Today in Milligan History
an ongoing project of Phi Alpha Theta History Honor Society
appearing sporadically during the summer months
Good day, Milligan!
Proverbs 30:11-14 – ““There are those who curse their fathers and do not bless their mothers; those who are pure in their own eyes and yet are not cleansed of their filth; those whose eyes are ever so haughty, whose glances are so disdainful; those whose teeth are swords and whose jaws are set with knives to devour the poor from the earth and the needy from among mankind.”
This is Tuesday, June 30, 2015, and on this day in Milligan history . . .
1934 Even though students could still flag a train and catch a ride on the East Tennessee & Western North Carolina Railroad, by June 30, 1934 the ET&WNC abandoned the little structure that bore the name “Milligan College,” where students and other passengers could take shelter from sun and rain. The small building was 14’6” x 10’6”. With a medium pitch ranch-style roof. It had an open front. The three walls originally had board and batten siding, replaced with horizontal planking in 1917. Johnny Graybeal, Along the ET&WNC. Volume III: The Depots (Hickory, NC: Tarheel Press, 2002), pp. 30-32.
1945 The US Navy V-12 Program on the campus of Milligan College officially came to a close. It had started July 1, 1943 when all civilian students were replaced with sailors intent on getting a college degree so they could qualify as naval officers. Milligan saw 658 trainees, one of whom was long-time faculty member Duard Walker (1948, Milligan 1948-1951), pass through the program during its twenty-four month lifetime. Clinton Jack Holloway (1995), Age Deo Fide et Amore: A History of Milligan College 1940-1966. (Unpublished thesis, Emmanuel School of Religion, 1998), p. 17.
1960 The Francis Gary Powers Story – Part Eight: Milligan alumnus Francis Gary Powers (1950) learned that his interminable interrogations in Lubyanka Prison, headquarters of the KGB, in Moscow, were over. Powers had piloted the U-2 spy plane which the Soviets had shot down on May 1. Francis Gary Powers with Curt Gentry, Operation Overflight (Holt, Rhinehart and Winston, 1970), p. 146.
1997 Milligan College’s thirteenth president, Marshall Leggett (1951, Fide et Amore, president 1982-1997) faced his last day on the job. After fifteen years at the helm, Leggett passed the leadership of Milligan College on to Donald R. Jeanes (Fide et Amore, ΦΑΘ, 1968, president 1997-2011). It was the first time in the college’s history that the presidency had passed from one alumnus to another.
2006 Milligan College and Standard Publishing Company recognized nine National Leaders in Christian Service at the North American Christian Convention in Louisville, KY. Those honored were Tommy Greer, Johnson City, TN; H. David Hale, Louisville, KY; Troy Hammond (1989), Pittsburgh, PA; Jim Hensely, Bristol, TN; Ellen Myatt, Blountville, TN; Virgil and Carol Plymale, Columbus, OH; and Mark Webb (1972), Bristol, TN.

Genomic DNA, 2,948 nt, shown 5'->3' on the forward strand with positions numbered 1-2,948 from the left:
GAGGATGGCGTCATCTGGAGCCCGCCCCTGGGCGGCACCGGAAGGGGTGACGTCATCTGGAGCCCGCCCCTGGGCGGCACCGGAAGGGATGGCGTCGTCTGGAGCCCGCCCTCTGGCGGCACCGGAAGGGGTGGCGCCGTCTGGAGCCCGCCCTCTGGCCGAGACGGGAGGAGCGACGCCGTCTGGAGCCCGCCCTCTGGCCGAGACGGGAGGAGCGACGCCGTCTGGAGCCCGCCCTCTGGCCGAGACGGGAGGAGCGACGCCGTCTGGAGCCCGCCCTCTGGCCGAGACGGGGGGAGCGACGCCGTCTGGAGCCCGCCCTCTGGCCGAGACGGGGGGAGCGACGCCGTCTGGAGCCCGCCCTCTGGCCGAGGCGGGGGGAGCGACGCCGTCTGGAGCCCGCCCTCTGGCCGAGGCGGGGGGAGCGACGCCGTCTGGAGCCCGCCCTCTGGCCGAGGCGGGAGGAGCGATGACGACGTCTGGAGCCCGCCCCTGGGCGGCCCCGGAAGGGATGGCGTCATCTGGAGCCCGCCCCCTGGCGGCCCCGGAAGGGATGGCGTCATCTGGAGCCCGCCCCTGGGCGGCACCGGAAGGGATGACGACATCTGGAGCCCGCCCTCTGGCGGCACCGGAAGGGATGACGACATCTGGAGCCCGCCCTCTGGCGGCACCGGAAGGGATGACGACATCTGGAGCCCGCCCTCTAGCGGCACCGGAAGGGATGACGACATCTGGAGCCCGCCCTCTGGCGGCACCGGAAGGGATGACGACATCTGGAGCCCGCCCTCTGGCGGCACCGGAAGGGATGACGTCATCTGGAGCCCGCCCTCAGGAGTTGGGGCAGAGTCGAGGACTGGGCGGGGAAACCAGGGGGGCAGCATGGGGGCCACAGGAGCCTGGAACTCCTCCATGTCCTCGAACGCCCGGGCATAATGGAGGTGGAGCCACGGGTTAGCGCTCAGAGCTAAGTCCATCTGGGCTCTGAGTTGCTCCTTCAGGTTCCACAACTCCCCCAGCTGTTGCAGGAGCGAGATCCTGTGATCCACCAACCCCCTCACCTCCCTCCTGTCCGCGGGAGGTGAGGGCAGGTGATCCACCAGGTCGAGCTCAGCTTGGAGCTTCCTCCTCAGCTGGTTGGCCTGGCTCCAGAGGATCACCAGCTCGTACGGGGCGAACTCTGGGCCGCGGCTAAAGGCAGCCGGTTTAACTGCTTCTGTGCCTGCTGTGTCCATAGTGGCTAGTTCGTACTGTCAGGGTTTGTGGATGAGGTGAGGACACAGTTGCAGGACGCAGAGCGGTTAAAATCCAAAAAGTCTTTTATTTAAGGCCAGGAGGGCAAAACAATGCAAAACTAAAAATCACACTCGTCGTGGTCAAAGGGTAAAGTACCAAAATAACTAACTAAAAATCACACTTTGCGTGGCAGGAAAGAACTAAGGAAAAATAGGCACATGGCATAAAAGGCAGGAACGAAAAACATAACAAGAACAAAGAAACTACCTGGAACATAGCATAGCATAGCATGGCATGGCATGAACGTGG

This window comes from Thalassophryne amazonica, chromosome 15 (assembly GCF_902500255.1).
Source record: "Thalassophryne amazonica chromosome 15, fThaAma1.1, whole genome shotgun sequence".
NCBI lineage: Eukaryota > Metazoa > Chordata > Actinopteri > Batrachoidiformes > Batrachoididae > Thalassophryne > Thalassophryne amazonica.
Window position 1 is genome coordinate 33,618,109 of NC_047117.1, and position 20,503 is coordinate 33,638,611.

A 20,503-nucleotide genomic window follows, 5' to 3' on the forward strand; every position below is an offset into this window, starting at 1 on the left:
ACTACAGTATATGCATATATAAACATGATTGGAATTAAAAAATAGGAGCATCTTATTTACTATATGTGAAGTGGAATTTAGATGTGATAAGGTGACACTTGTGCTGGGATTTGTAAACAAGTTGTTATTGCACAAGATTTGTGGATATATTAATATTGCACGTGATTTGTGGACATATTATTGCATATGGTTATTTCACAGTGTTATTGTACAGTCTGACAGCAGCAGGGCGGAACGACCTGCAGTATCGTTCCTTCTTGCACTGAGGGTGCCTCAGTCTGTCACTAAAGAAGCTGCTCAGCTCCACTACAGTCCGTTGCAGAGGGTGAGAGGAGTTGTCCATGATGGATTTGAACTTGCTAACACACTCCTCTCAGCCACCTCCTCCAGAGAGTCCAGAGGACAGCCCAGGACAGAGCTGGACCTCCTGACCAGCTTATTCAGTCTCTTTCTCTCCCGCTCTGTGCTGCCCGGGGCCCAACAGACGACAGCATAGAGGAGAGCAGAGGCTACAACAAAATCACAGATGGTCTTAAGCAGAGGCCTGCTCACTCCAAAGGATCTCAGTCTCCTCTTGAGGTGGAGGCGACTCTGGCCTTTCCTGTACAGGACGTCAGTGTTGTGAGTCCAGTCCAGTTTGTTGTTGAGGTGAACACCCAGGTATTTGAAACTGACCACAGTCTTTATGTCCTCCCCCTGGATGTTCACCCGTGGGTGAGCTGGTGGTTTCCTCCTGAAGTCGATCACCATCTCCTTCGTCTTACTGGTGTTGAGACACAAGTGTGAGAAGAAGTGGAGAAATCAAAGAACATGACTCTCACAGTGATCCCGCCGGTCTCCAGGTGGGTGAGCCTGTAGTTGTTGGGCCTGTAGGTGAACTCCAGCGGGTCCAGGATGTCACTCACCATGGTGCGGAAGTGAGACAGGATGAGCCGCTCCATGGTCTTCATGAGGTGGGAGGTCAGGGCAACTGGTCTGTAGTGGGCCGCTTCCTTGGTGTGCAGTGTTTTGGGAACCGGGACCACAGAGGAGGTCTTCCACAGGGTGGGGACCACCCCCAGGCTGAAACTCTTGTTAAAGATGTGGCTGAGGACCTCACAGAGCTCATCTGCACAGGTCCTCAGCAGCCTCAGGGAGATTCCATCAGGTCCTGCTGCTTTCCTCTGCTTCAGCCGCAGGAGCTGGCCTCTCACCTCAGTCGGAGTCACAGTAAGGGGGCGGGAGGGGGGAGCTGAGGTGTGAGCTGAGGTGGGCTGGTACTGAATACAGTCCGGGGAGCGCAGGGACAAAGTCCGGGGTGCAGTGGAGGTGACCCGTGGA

Birthdays: In 1685 Beggar’s Opera librettist John Gay in Barnstaple, England . . . in 1768 Elizabeth Kortright Monroe, our fifth First Lady, in New York, NY . . . in 1917 Buddy Rich in Brooklyn, NY; and in the same year, Lena Horne, also in Brooklyn . . . in 1925 Dr. Bill Lillard, who attended Milligan College during the U.S. Navy V-12 years. Lillard served in WWII, and went on to take a PhD from the University of Oklahoma, and later become President of the University of Central Oklahoma (previously Central State University) 1975-1992. http://library.uco.edu/archives/ucohistory/university-presidents_details.cfm?PID=19
Elsewhere . . .
In 1780 Benjamin Randall organized a fellowship of churches known as Free Will Baptists in New Hampshire. It became one of the early branches of the National Association of Free Will Baptists, which formed in 1935.
In 1834 Congress created the Indian Territory, now known as Oklahoma.
In 1908 the Tunguska Event transpired in Krasnoyarsk Krai, Central Siberia – a massive giant explosion and fireball, caused perhaps by the air burst of a meteor or comet fragment several kilometers across – although scientists still debate the cause of the devastation.
In 1914 British officials arrested Mohandes Gandhi for the first of numerous violations as he campaigned for Indian independence.
In 1934, with the “Night of the Long Knives,” Adolf Hitler ordered the murder of more than one hundred political opponents and rivals.
In 1936 Margaret Mitchell’s Gone with the Wind is published on this day.
In 1940 Dale Messick first published his newspaper comic strip “Brenda Starr.”
In 1960 The Belgian Congo gained its independence and renamed itself Zaire.
In 1971, when Ohio, as the thirty-eighth state, approved the Twenty-sixth Amendment, it became law. The amendment lowered the national voting age to eighteen.
In 1972 June 30 lasted one second longer than ever before. It was the first “leap second.” Other June leap seconds followed in 1981, 1982, 1983, 1985, 1992, 1993, 1994, and 1997. Similar adjustments have been made fifteen times on December 31.
Do you know something that happened on this day in Milligan history? Is this the birthday of a Milligan personality? The anniversary of a Milligan event? If so, send it to Phi Alpha Theta at firstname.lastname@example.org.